What is the greatest weakness, apart from several other glaring weaknesses in the Bhore Committee Recommendations? It lies in the fact that these excellent plans can only then go into operation when a very large sum of money is placed at its disposal. It is not less than 1000 Crores as initial capital and recurring expenditure. And that money, I as an economist can tell you without fear of challenge from any quarter, and judging from the trend of events as our country is suffering and must necessarily pass through, will not be available for a long time to come.

The Bhore Plan is like a beautiful motor car, a beautiful piece of machinery, but which cannot move because of the dearth of petrol. And that means that, however fine and impressive the Bhore Recommendations may be, however desirable and as a piece of scientific thinking certainly an achievement, they will not and cannot work because of one single and at present insuperable hindrance, which is a terrible and tangible reality, namely, the lack of the necessary finances.

It may be argued that money should be made available and you will tell me that Pandit Jawahar Lal Nehru has said at the The Health Ministers Conference at Delhi on Oct. 10, 1946 that “If funds could be available for big wars, there was no reason why they should not be provided for to fight against ill-health and which was like the enemy from within and weakened the nation. No doubt it was a gigantic task but it was one of those urgent questions which had got to be attended to if we were to avoid situations like the after math of the Bengal famine.”

I say with all due deference to Pandit Jawahar Lal Nehru that, while I agree with him in his desire, I cannot agree with his optimism that the finances can be so readily found. We have neither the trained army nor the munition nor the money, but we have, what the Bhore Committee could not appreciate, and which the allopath would hate to admit, a band of guerilla fighters who have often snatched a victory when the regular armies were routed. In order to know how to use them one must see how others have done it. It was the Boer, ill-armed, that inflicted defeat upon defeat on a highly military British army.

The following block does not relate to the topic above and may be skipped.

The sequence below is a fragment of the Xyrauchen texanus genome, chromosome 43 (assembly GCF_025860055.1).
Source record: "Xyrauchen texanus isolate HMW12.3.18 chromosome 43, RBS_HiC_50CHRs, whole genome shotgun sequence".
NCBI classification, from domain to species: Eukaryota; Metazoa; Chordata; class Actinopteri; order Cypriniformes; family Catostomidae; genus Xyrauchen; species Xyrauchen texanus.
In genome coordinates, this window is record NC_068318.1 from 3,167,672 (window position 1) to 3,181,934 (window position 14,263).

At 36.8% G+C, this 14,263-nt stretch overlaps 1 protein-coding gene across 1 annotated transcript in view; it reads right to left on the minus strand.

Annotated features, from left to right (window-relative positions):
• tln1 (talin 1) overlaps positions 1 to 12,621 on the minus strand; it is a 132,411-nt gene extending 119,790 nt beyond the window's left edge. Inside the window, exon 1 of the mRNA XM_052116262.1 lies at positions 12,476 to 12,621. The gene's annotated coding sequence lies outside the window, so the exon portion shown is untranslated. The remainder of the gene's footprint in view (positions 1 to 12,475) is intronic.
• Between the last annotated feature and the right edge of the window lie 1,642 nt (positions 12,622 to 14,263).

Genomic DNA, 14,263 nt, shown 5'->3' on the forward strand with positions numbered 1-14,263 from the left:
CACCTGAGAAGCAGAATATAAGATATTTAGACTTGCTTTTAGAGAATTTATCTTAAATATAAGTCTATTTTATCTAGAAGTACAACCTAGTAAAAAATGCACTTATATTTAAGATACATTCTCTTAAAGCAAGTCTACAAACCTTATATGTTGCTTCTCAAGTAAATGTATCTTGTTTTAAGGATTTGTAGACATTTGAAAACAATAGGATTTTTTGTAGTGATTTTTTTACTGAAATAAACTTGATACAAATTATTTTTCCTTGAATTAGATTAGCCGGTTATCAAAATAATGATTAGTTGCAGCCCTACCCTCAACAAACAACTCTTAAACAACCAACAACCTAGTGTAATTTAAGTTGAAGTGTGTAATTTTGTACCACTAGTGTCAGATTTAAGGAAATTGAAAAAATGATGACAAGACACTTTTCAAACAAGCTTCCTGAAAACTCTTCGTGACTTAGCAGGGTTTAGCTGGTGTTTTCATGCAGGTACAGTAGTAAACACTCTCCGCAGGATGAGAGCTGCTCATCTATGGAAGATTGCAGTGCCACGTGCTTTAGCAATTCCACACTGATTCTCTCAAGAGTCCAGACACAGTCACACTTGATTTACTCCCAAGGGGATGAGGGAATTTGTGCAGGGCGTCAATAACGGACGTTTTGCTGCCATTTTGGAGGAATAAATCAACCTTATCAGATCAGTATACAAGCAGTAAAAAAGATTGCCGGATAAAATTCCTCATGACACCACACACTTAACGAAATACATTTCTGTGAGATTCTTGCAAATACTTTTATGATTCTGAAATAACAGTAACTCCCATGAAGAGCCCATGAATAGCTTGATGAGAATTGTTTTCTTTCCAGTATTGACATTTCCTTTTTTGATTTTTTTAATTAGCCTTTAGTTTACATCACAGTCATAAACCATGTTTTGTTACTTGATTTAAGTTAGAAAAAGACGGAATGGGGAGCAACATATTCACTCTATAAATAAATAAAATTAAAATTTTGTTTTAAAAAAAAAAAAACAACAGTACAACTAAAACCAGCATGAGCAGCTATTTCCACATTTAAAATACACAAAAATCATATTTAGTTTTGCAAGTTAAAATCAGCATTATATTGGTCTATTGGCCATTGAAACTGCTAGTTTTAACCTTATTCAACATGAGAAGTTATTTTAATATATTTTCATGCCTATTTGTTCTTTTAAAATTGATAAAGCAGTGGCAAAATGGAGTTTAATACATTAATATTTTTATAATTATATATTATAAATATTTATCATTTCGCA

It was the Russian Guerilla and Partisan armies, ill-trained, that helped the regular Russian armies to defeat the worlds most fearful military machine, the German Army. And while British arms were suffering one defeat after the other in this last world war, it was the common man of Britain who held on undaunted and never admitted defeat. If we should accede to the Bhore Plan it assumes that no battle should be fought against an enemy already in our midst unless we have a large and well-trained army of death and bacilli fighters which will take forty years to prepare, provided we can find the money.

This is typical of the antiquated British way of thinking, and it is a fact that till recently the British never knew the technique of guerilla or of mobilising a people, until it was taught to them by a British Communist. That is the difference between the narrow British way of thinking and the broad realistic way of mobilising a people at which Soviet Russia is an expert. If we should apply this analogy to the Bhore Committee Report, we see immediately its glaring weakness, it narrow thinking, its attempt to preserve the rights and privileges of a small body of allopaths who are so small in numbers, but whose privileges are so great that it is almost like the struggle between the Zamindar trying to keep his rights and the peasant demanding his own rights.